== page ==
‘Equally, I do not accept that Sarah Lloyd-Jones can throw the blame on to her husband. It was too much for her to do on her own, that I do accept, but it was her duty to ask for help and to accept it from the agencies which over the years she sometimes ignored or turned away.’

The 16-year-old was tragically found lying in soiled clothing and bed linen after she had passed away

 The court heard her mother, Sarah Lloyd-Jones, who had six children with Titford, had pleaded guilty to gross negligence manslaughter 

 In a closing speech at Mold Crown Court on Friday, David Elias KC, defending, said the jury had heard evidence there should have been more support for Kaylea

In opening submissions during the sentencing, Caroline Rees KC, prosecuting, said that by the time of her death, Kaylea was ‘living in conditions unfit for any animal, let alone for a vulnerable 16-year-old girl who depended on others for her care’. 

‘Kaylea lived and died in squalor and degradation,’ the lawyer told the court.

She also told how Kaylea had not returned to school in Newtown since the beginning of the pandemic in March 2020, and had not seen a doctor for at least six months. 

‘Because of the lockdown, Kaylea’s exposure to those outside her family was extremely limited,’ Ms Rees told the court.

‘This allowed both defendants to avoid the scrutiny of the outside world.’

The teenager’s skin was ‘severely inflamed and ulcerated, so deeply in areas that the fat was exposed’ at the time of her death, the court heard.

Maggots were observed on her ‘filthy’ body that were said to have been there ‘in life, as well as death’, Ms Rees said.

Ms Rees said that when the teenager was moved from where she had died: ‘Police officers then observed her bed and saw maggots in various stages of development crawling over the bed.’

In the months before her death, Kaylea was bedbound and had ‘not used the toilet or shower since before lockdown’, she continued. 

‘During the last months of her life she was bedbound, eating, sleeping and defecating in her own bed.’

Ms Rees said that as Kaylea’s condition worsened, the family’s expenditure on takeaways increased, with them spending more than £1,000 in the three months before her death.

The teenager weighed 22st 13lb with a BMI of 70 at the time of her death.

Lloyd-Jones admitted manslaughter by gross negligence last year, while Titford denied the charges and was found guilty after a trial last month.

A jury convicted Titford after being shown pictures during the trial at Mold Crown Court in North Wales of the squalor Kaylea had been forced to endure.

The evidence showed how the teenager, who had been wheelchair-bound and dependent on others for her care, was left to lie in soiled clothing and on filthy bed linen and puppy training pads.

She died after suffering inflammation and infection from ulcerations caused by obesity and immobility.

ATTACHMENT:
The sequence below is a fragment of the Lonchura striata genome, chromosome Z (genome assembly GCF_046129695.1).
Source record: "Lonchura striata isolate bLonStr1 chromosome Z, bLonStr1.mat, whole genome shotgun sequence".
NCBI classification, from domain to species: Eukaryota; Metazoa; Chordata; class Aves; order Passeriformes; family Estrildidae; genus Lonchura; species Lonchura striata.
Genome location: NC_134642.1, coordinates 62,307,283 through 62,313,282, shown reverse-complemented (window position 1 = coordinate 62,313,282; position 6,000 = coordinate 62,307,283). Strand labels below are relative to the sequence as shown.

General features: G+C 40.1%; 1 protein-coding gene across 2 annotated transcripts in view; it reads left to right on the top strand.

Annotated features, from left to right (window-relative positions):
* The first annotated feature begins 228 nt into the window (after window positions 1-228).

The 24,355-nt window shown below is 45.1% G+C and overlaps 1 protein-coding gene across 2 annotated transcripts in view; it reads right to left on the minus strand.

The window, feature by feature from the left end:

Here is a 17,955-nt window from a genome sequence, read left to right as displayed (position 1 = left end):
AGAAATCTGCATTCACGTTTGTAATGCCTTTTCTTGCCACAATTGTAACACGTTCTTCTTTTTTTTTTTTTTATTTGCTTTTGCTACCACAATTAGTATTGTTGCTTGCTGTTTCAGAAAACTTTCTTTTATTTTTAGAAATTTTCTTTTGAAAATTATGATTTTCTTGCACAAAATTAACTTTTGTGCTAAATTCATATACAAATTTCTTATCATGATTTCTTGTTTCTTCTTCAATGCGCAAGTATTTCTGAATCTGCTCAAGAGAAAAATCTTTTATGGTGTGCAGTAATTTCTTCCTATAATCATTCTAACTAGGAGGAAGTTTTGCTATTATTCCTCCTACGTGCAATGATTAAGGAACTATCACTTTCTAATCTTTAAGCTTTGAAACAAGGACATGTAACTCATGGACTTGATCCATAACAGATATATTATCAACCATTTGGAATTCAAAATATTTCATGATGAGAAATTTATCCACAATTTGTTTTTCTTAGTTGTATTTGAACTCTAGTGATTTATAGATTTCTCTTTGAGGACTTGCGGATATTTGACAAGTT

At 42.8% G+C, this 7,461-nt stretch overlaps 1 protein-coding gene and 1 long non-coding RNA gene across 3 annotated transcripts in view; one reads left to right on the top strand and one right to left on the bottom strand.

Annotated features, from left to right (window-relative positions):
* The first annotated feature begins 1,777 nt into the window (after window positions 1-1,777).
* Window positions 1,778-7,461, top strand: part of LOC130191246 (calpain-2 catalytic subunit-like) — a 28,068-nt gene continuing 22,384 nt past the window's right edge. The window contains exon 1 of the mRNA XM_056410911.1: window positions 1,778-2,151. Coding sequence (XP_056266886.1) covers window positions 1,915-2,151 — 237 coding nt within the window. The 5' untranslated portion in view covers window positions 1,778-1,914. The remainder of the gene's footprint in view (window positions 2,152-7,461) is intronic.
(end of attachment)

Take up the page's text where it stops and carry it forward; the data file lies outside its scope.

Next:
Emergency service workers, who were called to the house on October 10, described feeling sick due to an ‘unbearable’ rotting smell in her room.

A fly on the bed used by Kaylea Titford. Alun Titford, 45, is accused of the manslaughter of his disabled 16-year-old daughter

The jury was presented with evidence, including images from the inside of her home where she was found dead in Newport, Powys, Wales in October 2020

The jury was shown an image of the bathroom at the home of Kaylea Titford

The jury has been shown images and body-worn footage of Kaylea’s living conditions, including her bedroom

When her body was examined, maggots were found which were thought to have been feeding on her body in the final days of her life.

Titford claimed at trial that Lloyd-Jones was responsible for Kaylea’s care, and when he was asked why he had let his daughter down so badly, the removals worker said: ‘I’m lazy.’

READ MORE: Pictured: Inside squalid home where disabled 16-year-old died weighing nearly 23 stone and the soiled bed where she was left to lay in her own filth

Kaylea attended Newtown High School, where she was described by staff as ‘funny and chatty’, but she did not return after the Covid lockdown in March 2020.

During Titford’s trial, the jury was presented with evidence including images and body-cam footage from the inside of Kaylea’s Newport home.

They showed a cluttered and dirty interior of the home which contained soiled clothing, a bottle of urine, a catheter on the floor, and bug infestations.

A police officer filming the body-cam footage inside Kaylea’s bedroom can be heard retching as he captured the state of her living conditions.

The prosecution described the conditions as ‘squalor and degradation’.

Lloyd-Jones, who had six children with Titford, pleaded guilty to gross negligence manslaughter last year. 

The court heard Kaylea’s mother was responsible for most of her care after she reached puberty, as Titford said he stepped back because he was not ‘comfortable’.

Her father, Titford, of Colwyn, Newtown, was a full-time removal worker, working 40 to 50 hours a week and 15 days straight before Kaylea’s death.

He denied the charges and was found guilty of gross negligence manslaughter last month after a trial.

It is the first hearing in Wales to be filmed since the law was changed to allow cameras into criminal courts for the first time last year.

An NSPCC Cymru spokesperson said: ‘This is an incredibly distressing case.

‘The conscious, prolonged neglect of Kaylea Titford by her parents, Sarah Lloyd-Jones and Alun Titford, ultimately caused the teenager’s death.

‘People will be asking how any child in our society could suffer like this without anyone intervening to prevent such a tragedy.

‘The forthcoming Child Safeguarding Practice Review must leave no stone unturned in establishing what more could have been done to protect Kaylea so other children do not suffer such appalling neglect unnoticed.’